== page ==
Megan February 28, 2008 at 12:11 am

I would think an online only checking or savings account would be ideal – with no paper statements coming to any mailing address. A safety deposit box at your local bank or credit union can hold a checkbook/debit card and perhaps a small amount of cash to get you out of a bad situation.

mrsmicah February 28, 2008 at 12:13 am

@Sarah, I have been told re something else that your spouse’s credit and yours are only joined together when his name is actually on the account too. Otherwise they are separate. Except that debts and funds acquired during the marriage are legally considered shared….

Do you have a separate account that shows up on your spouse’s report? Does someone else want to weigh in on which way this goes?

@Mamaber, that’s a good point about divorce. I was thinking in short term like escaping from the house and not having access to your husband’s bank account (in those situations where husband controls the money entirely) and needing to withdraw cash from an ATM so you’re not broke. In the long run with divorce, it could get messy.

Where would you advise putting the safe? For example, I live in a 1-bedroom apartment and don’t have family nearby. Of course, I haven’t had to hide money either, so I haven’t thought it through as much as someone who needs to hide money.

@Megan, online banking is probably cleanest. Disadvantage is that ING at least verifies addresses through the mail. Of course, one could use another address for that.

Christine February 28, 2008 at 12:35 am

In terms of escape-plan type money, a good place would be at a trusted friend’s house (squirrel away cash, plus some clothes, copies of ID/important documents, etc.)

In terms of long-term… I haven’t the foggiest.

Hide money from an abusive spouse February 28, 2008 at 12:48 am

A mutual friend sent me this post through StumbleUpon and asked me to chime in, and said she told you she would do so.

Having been in such a situation myself in a previous abusive marriage/relationship, there are a number of things that someone can do to hide money from an abusive husband or wife. (Keywords applied just in case).

A woman that is in an abusive relationship and is trying to escape by hiding money from her spouse may not feel emotionally safe to trust another man.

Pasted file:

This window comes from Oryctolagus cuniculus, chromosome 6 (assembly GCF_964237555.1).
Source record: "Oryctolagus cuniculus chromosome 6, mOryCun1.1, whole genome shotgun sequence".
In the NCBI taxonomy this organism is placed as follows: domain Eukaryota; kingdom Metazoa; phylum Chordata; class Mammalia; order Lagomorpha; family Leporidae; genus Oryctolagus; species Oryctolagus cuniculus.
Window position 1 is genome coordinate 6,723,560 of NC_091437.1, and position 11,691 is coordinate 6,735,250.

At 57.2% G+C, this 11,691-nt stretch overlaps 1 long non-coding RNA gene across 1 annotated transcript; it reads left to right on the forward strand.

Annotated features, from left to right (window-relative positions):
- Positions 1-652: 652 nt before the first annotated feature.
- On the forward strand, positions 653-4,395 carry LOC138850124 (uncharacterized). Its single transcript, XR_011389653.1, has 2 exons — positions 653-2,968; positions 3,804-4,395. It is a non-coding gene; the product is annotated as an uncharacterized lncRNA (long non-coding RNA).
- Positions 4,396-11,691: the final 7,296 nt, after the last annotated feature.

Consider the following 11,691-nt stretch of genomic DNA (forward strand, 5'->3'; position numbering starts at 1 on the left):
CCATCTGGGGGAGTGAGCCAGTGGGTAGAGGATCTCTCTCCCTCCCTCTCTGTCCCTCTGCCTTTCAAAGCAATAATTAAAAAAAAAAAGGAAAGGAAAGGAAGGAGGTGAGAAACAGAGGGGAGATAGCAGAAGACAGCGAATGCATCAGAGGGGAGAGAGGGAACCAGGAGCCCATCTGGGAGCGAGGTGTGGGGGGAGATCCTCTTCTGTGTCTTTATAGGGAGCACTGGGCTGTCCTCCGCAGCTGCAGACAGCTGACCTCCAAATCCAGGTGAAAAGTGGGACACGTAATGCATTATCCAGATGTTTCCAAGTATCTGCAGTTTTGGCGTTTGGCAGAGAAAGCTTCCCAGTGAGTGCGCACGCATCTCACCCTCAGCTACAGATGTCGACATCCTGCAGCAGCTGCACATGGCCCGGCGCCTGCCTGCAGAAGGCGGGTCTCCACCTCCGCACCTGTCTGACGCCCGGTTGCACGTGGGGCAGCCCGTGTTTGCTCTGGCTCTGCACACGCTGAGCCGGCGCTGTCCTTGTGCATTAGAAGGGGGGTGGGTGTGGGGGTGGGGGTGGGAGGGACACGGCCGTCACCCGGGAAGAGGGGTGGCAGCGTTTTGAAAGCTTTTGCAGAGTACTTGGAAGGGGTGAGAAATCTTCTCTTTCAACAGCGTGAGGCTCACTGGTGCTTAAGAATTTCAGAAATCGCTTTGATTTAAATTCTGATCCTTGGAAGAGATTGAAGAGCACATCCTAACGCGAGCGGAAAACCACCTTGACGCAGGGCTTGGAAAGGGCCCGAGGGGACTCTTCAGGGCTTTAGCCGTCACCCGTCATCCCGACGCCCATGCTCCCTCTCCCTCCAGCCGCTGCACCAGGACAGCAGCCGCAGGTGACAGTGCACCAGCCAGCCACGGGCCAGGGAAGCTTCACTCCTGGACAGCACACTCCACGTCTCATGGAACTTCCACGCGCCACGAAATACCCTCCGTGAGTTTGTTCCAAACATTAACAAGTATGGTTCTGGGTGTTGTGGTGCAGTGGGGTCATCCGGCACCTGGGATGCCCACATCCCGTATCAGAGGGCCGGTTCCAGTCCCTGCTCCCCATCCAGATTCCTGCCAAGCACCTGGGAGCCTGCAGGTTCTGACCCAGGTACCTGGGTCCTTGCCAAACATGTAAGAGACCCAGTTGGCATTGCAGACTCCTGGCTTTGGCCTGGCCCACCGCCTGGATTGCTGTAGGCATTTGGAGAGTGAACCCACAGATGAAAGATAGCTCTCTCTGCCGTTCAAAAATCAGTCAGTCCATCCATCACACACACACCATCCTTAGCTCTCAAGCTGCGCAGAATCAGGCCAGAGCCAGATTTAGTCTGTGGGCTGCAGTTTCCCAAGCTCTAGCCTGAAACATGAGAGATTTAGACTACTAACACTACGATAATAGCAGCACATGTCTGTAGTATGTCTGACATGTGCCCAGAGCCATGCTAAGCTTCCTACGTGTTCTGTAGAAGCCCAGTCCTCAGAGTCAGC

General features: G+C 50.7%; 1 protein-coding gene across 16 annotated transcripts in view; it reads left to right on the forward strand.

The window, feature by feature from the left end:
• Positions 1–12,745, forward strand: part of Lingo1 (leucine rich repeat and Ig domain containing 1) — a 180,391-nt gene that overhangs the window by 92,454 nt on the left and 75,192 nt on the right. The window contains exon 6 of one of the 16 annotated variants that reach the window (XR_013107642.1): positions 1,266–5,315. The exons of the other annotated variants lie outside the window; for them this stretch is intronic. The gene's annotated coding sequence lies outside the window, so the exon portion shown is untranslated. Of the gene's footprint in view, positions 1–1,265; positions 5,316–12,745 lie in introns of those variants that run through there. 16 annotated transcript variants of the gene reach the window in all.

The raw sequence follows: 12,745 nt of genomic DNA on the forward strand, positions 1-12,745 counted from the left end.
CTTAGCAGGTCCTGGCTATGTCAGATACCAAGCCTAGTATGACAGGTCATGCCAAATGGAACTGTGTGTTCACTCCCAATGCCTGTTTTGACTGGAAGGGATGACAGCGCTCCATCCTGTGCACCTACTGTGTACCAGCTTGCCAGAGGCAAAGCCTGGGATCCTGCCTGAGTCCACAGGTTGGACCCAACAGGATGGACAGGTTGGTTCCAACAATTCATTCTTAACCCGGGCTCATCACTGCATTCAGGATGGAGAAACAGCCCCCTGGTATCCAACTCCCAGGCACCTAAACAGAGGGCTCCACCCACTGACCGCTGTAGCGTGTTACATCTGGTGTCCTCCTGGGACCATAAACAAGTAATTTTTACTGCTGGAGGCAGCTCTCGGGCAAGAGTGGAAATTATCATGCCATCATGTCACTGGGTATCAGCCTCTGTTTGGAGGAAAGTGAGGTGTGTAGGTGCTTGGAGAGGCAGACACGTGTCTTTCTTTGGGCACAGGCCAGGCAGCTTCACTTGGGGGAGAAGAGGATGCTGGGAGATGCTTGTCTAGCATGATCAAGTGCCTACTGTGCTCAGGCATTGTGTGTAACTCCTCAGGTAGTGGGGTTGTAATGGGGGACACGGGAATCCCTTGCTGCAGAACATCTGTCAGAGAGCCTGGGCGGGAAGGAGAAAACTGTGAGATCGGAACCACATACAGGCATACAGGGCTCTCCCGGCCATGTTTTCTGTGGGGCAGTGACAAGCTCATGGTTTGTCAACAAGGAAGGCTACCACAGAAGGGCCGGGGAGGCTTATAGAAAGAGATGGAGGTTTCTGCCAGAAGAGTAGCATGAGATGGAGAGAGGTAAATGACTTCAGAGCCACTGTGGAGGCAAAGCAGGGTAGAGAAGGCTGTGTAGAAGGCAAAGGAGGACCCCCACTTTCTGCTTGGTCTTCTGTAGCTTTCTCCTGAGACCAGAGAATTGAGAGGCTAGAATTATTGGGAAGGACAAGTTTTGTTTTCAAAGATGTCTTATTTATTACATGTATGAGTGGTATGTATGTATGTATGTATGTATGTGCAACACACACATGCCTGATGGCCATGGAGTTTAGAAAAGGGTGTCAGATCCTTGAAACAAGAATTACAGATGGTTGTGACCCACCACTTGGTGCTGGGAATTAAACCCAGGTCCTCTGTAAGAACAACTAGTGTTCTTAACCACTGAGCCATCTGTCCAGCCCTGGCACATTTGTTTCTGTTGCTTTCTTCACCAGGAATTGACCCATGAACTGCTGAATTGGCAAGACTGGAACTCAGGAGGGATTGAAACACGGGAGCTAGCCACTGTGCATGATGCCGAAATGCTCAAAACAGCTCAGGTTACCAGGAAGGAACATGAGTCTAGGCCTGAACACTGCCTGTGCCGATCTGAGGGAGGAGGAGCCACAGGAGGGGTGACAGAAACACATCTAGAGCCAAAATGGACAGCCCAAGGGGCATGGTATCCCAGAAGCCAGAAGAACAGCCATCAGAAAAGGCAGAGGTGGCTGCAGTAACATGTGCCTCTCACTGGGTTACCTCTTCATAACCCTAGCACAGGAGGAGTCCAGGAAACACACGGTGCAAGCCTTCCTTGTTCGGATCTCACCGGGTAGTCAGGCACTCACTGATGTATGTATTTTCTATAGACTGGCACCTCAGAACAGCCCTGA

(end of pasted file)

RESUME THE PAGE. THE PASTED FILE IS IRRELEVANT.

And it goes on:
That is not to say that a man wouldn’t be willing to help her hide money, but a woman that is being abused is much more likely to trust another woman to help her find a hiding place for money.

I was able to hide money from my abusive husband for six months in order to save the money needed to file for divorce and get a restraining order. I did this by secretly working part time during the hours my children were in school, and I was always home before he was, so he never found out about my job (until he received the divorce papers).

My boss knew the situation and was willing to cash my paychecks for me, so I always had cash to deposit/otherwise I would have gone to one of those “check cashing” places. I set up a bank account in my best friends name and her address (I told the bank I was newly separated), and the bank was told NOT to send any statements at all. I was able to access the hidden bank account online (always while at work or at my friends house).

It’s very important that anyone trying to hide money from an abusive husband or wife be very careful not to discuss the escape plans with anyone other than the person helping hide the money. Family members are too emotionally connected to the situation, and the chances of the abusive spouse finding out about the hidden money is very risky.

After two months of saving as much money as possible, I began making advanced payments to my divorce lawyer just to be sure there was no chance of the hidden money being discovered by my husband before I had enough money saved to escape. It worked like a charm! 🙂

Dad February 28, 2008 at 12:52 am

There are a lot of issues to be solved hear. One thing I can contribute. There a problem with online accounts and online work earning money. You leave all kinds of traces on your computer of where you have been. Using someone else’s computer or a library computer can solve some of this. Otherwise get some advice from people who understand these things. The radio personality Kim Komando ( has a lot of tips on avoiding leaving traces and protecting yourselves. Keystroke loggers can even get the details of what you typed including account name and passwords. If the abusing spouse is tech savvy or has tech savvy friends, get some savvy friends yourself to find out how to keep your information private on your home computer or use a public computer or trusted friend’s computer. You don’t want to ‘get caught’ hiding money before you are ready to leave. This could lead to violence and retribution.

Dad February 28, 2008 at 1:02 am

Some people recommend that women (or now men) keep their own accounts for protection. This is mostly in the case of sudden death or abandonment where the joint account gets tied up legally for a while. One thing that could be done is open (or keep open) an account ‘back home’. Keep a stash of money there to cover living expenses until probate has progressed enough to get approval to draw on the joint account for living expenses. You could funnel money from online jobs into that account. Keep the account quiet. Let statements go to family members who are instructed to shred them. If you need to flee, take the money out of the account so that it can’t be sequestered by a divorce. If the spouse discovers it, explain that it is sort of life insurance to live on if something horrible happens to him(her). If the spouse wants to join the account, point out that that would cause the account to be frozen at the very time an emergency might happen. Just some ideas. Ask around. There are probably many good ideas around. Be careful, some sound good but may have legal traps in them. You also have to consider taxes on income you earn. Uncle Sam and your local state want their cut.